Assorted Nuts and the Nuts We Need ~ The Risk Averse Alert

Wednesday, June 08, 2011

Assorted Nuts and the Nuts We Need

Far be it for little old me to suggest Pimco's Bill Gross does not fathom the dimension of the trans-Atlantic financial system's insolvency when he claims there will be no QE3. Last year's sudden drive for QE2 in reaction to the European banking system's threatened collapse — this instantly ending all contemplation of a Fed exit strategy, which had been all the talk before the so-called PIIGS came a squealing — all too likely serves as a template for helicopter drops still to come as the situation surely will demand.

Which thought dovetails nicely with my promised refutation of David Goldman's "Top 10 Reasons not to Panic." Not intending to critique his every bullet, the flaw in his first point will serve that better cause advising extreme prudence at this moment, the likes of which, indeed, offers plenty enough reason to feel no shame in panicking.

10. Europe’s problems are overblown...

Isn't this about the same thing Alan Schwartz was saying two days before his firm, Bear Stearns, was absorbed by JP Morgan Chase for a song and a fat subsidy from the Treasury and the Fed? Oh, and assets of the soon afterward failing Lehman Brothers were so highly correlated throughout financial institutions across the globe that even a chain reaction collapse threatening a new Great Depression might have precipitated were it not for the TARP swindle, yet entire European nations whose financial situation is no less hopeless than was Lehman's do not present a similar systemic threat due to a high correlation of affected assets?

But wait, you demur, what about all the bailout mechanisms already in place? Are these not well suited to handle any further threats to the financial system?

Goldman already answered this question in the negative on May 3rd, 2011 when he wrote "Osama bin Deflation and the Money-Credit Paradox." The chart he presented is reproduced below...

Behold the face of hyperinflationary breakdown, where monetary instruments (in this case M2) accelerate in an increasingly disproportionate fashion in relation to financial assets (i.e. loans and leases at commercial banks), which in fact invariably collapse when a point of no return is reached.

Assuming the Fed and Treasury employ the same, insane policy responses of the past few years in reaction to impending stresses, such as seems all too likely, the disparity seen above will only widen. The volatile cocktail served up over the past few years will grow all the more explosive as the cost of production goes through the roof (fueled both by the surge in monetary instruments increasingly seeking return in liquid physical assets, rather than financial assets, as well as by a shortage of inputs, this being caused by an ongoing shutdown of physical capacity whose operation no longer is feasible given collapsing margins caused by the just indicated ever-increasing demand for liquid physical assets).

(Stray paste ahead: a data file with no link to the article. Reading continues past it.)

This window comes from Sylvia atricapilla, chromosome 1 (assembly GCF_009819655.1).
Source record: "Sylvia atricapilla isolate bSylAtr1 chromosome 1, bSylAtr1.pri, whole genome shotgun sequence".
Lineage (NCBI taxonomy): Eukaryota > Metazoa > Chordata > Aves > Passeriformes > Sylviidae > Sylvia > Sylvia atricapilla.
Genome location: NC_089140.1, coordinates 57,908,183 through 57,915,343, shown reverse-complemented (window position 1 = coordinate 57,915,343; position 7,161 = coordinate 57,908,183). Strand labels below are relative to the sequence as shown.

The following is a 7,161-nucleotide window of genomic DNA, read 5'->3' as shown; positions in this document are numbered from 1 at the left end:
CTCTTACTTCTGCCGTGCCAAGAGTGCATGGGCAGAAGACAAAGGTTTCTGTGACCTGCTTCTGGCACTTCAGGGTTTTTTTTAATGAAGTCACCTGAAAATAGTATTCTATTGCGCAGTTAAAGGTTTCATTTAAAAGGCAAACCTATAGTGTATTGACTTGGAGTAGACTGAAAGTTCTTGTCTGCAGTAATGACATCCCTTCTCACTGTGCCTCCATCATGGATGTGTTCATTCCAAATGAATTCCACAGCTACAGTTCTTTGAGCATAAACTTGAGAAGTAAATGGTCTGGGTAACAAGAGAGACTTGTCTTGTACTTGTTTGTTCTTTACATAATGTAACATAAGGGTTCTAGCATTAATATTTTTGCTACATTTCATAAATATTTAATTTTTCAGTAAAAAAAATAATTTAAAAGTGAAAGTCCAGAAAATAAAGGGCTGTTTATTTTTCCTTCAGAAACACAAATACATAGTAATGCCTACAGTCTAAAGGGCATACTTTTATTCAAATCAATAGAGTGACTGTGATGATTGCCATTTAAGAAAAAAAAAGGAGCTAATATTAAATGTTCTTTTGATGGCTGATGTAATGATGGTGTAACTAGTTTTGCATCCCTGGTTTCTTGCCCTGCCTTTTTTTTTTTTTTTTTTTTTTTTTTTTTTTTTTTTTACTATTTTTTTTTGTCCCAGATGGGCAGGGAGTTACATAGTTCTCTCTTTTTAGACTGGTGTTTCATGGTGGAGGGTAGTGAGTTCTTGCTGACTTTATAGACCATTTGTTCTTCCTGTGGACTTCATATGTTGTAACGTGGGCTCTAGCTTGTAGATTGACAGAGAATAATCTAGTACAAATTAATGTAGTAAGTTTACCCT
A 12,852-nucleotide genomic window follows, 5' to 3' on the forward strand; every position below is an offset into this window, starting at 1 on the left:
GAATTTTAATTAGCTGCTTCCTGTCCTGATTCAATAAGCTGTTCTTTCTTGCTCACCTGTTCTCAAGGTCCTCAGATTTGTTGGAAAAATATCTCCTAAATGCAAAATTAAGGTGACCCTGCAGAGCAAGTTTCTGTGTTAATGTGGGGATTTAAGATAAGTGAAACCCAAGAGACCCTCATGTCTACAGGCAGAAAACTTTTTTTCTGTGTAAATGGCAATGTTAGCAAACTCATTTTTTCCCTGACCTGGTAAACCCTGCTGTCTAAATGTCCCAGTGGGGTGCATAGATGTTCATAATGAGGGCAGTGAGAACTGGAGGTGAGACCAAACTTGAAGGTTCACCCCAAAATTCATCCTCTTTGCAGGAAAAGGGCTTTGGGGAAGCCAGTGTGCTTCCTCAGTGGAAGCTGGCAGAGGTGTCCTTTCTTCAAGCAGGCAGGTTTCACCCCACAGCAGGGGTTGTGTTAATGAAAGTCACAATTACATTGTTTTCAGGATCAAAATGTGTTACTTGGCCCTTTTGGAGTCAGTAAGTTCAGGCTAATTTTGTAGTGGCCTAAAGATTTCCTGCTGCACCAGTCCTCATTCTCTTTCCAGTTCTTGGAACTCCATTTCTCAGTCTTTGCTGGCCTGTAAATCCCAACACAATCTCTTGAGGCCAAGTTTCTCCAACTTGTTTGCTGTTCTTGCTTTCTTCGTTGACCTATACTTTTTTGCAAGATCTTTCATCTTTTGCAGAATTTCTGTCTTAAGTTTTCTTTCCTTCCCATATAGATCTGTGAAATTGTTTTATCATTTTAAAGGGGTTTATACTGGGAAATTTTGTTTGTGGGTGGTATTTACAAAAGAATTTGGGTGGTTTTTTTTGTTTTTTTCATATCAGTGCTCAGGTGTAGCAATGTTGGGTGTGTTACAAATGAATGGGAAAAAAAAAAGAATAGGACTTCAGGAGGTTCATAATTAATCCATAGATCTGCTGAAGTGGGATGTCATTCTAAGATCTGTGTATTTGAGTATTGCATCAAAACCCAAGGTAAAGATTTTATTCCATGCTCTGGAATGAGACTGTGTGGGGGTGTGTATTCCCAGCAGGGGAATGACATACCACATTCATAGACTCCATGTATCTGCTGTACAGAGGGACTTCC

So, in answer to yesterday's closing riddle asking how it is, given a 14% increase in crude oil demand since Y2k, that the price you pay at the pump has increased by nearly 300%, the never talked about factor of physical shutdown of refining and distribution capacity most certainly is playing a part. Likewise, of course, is speculation too playing a role, this being driven by liquidity now largely being provided by the nut jobs at the Fed and Treasury in response to the collapse of the Wall Street - City of London shadow banking system.

The two-faced Bernanke did say yesterday that, per food and energy inflation, it has been a matter of supply not keeping up with demand. Yet isn't this the same guy who also claims inflation is being kept in check by excess supply?

You need not wonder why jobs are so tough to come by in our post-industrial scrap heap. The Fed and those well-healed swindlers who pull its strings very well have positioned themselves to grab many a prized asset on the cheap, consolidating control over these into fewer and fewer hands. Per the extreme social and economic regimentation such intended policy produces, witness fascism in its purest form.

Once you grasp this dynamic by which we presently are trapped, you can quickly run through Dave Goldman's other nine points, and punctuate each and every one with the word "sophistry!" There is every reason to panic.

And to my readers in Congress: if you do not see why H.R. 1489 (Return to Prudent Banking Act of 2011) must be immediately made law, then show us your crotch, because the nuts the average investor needs should be there for all to see, and not between your ears.


We presently see in the NYSE Advance-Decline differential an improving underlying technical state coinciding with the market's decline so far this month, and this is much like occurred at previous inflection points during the formation of wave (c) off late-June 2010 bottom. Thus does the end of wave 4 of (c) still appear at hand.

The above circled time frame coincides with formation of wave b of 4, whose unfolding was during the market's advance from November 30, 201o through February 18, 2011. I imagine some of you who are familiar with the Elliott Wave Principle might dispute the wave count I have assigned to wave 4 of (c), particularly as pertains the market's advance during the above circled interval. Yet you might recall that, one characteristic of "b" waves as detailed in the Elliott Wave Principle is the manner in which the analyst is left to conclude "something is not right." Well, given the market's decided advance during presumed formation of wave b of 4, would you not say coinciding NYSE Advance-Decline differential readings fit the bill?

Fast Money
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